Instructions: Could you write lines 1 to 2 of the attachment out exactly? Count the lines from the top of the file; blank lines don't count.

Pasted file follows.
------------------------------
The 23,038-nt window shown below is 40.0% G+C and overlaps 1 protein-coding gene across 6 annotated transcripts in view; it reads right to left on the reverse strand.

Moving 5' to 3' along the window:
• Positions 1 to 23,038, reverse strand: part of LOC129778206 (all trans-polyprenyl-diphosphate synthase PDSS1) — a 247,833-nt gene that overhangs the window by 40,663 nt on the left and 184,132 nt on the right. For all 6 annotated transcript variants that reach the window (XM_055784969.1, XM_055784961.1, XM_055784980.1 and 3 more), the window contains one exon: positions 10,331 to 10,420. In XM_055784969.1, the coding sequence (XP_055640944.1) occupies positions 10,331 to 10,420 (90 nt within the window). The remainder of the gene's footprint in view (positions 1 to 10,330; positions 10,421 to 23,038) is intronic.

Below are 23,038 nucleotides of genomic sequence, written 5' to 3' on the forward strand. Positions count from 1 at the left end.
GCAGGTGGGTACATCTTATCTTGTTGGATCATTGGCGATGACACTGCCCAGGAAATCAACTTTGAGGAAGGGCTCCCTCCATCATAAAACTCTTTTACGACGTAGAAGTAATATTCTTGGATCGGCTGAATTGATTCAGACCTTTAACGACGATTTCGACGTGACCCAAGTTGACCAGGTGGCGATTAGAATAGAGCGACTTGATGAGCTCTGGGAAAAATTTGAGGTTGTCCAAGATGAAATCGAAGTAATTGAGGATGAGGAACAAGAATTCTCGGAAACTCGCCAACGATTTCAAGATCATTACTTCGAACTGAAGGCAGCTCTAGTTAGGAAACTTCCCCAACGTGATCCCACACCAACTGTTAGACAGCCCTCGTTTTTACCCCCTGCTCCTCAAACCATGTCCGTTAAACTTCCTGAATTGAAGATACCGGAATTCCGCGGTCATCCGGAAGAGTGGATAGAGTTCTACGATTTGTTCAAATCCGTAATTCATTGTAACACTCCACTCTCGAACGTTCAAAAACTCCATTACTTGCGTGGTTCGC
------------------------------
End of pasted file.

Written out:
The 23,038-nt window shown below is 40.0% G+C and overlaps 1 protein-coding gene across 6 annotated transcripts in view; it reads right to left on the reverse strand.

Moving 5' to 3' along the window: